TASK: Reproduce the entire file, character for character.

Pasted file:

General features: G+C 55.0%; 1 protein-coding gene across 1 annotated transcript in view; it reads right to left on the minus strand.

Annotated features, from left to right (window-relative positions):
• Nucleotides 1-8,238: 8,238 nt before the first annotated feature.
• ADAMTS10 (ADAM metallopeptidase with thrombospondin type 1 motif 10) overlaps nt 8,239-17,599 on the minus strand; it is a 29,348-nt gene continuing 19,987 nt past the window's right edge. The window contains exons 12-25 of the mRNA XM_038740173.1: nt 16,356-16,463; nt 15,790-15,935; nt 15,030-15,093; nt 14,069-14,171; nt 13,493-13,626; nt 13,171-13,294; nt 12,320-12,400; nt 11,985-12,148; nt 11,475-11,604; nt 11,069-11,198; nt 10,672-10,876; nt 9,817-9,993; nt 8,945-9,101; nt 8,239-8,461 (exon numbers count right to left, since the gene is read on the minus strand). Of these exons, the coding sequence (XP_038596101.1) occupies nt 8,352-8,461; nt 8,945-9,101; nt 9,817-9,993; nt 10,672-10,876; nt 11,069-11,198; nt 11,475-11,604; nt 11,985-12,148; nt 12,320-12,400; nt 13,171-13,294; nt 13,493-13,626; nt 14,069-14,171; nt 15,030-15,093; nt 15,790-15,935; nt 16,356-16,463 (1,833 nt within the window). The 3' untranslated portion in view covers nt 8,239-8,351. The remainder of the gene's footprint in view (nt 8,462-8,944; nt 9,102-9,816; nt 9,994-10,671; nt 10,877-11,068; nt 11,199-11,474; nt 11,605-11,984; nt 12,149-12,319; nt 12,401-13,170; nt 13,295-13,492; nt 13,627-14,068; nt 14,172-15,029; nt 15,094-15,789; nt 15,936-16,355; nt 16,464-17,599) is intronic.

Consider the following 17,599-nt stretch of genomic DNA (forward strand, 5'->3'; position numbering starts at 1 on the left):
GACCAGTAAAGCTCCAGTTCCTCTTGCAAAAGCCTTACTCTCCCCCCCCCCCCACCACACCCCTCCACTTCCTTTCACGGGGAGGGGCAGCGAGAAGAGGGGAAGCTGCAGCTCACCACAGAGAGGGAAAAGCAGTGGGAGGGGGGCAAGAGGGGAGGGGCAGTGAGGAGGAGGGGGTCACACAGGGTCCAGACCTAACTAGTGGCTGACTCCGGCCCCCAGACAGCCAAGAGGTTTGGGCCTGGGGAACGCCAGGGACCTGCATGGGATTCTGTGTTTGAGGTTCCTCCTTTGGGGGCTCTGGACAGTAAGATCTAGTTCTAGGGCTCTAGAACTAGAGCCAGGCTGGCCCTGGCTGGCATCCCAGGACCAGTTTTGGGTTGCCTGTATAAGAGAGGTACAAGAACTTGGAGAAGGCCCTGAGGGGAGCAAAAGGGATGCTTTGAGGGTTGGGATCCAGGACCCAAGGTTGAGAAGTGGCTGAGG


General features: G+C 55.0%; 1 protein-coding gene across 1 annotated transcript in view; it reads right to left on the minus strand.

Annotated features, from left to right (window-relative positions):
• Nucleotides 1-8,238: 8,238 nt before the first annotated feature.
• ADAMTS10 (ADAM metallopeptidase with thrombospondin type 1 motif 10) overlaps nt 8,239-17,599 on the minus strand; it is a 29,348-nt gene continuing 19,987 nt past the window's right edge. The window contains exons 12-25 of the mRNA XM_038740173.1: nt 16,356-16,463; nt 15,790-15,935; nt 15,030-15,093; nt 14,069-14,171; nt 13,493-13,626; nt 13,171-13,294; nt 12,320-12,400; nt 11,985-12,148; nt 11,475-11,604; nt 11,069-11,198; nt 10,672-10,876; nt 9,817-9,993; nt 8,945-9,101; nt 8,239-8,461 (exon numbers count right to left, since the gene is read on the minus strand). Of these exons, the coding sequence (XP_038596101.1) occupies nt 8,352-8,461; nt 8,945-9,101; nt 9,817-9,993; nt 10,672-10,876; nt 11,069-11,198; nt 11,475-11,604; nt 11,985-12,148; nt 12,320-12,400; nt 13,171-13,294; nt 13,493-13,626; nt 14,069-14,171; nt 15,030-15,093; nt 15,790-15,935; nt 16,356-16,463 (1,833 nt within the window). The 3' untranslated portion in view covers nt 8,239-8,351. The remainder of the gene's footprint in view (nt 8,462-8,944; nt 9,102-9,816; nt 9,994-10,671; nt 10,877-11,068; nt 11,199-11,474; nt 11,605-11,984; nt 12,149-12,319; nt 12,401-13,170; nt 13,295-13,492; nt 13,627-14,068; nt 14,172-15,029; nt 15,094-15,789; nt 15,936-16,355; nt 16,464-17,599) is intronic.

Consider the following 17,599-nt stretch of genomic DNA (forward strand, 5'->3'; position numbering starts at 1 on the left):
GACCAGTAAAGCTCCAGTTCCTCTTGCAAAAGCCTTACTCTCCCCCCCCCCCCACCACACCCCTCCACTTCCTTTCACGGGGAGGGGCAGCGAGAAGAGGGGAAGCTGCAGCTCACCACAGAGAGGGAAAAGCAGTGGGAGGGGGGCAAGAGGGGAGGGGCAGTGAGGAGGAGGGGGTCACACAGGGTCCAGACCTAACTAGTGGCTGACTCCGGCCCCCAGACAGCCAAGAGGTTTGGGCCTGGGGAACGCCAGGGACCTGCATGGGATTCTGTGTTTGAGGTTCCTCCTTTGGGGGCTCTGGACAGTAAGATCTAGTTCTAGGGCTCTAGAACTAGAGCCAGGCTGGCCCTGGCTGGCATCCCAGGACCAGTTTTGGGTTGCCTGTATAAGAGAGGTACAAGAACTTGGAGAAGGCCCTGAGGGGAGCAAAAGGGATGCTTTGAGGGTTGGGATCCAGGACCCAAGGTTGAGAAGTGGCTGAGG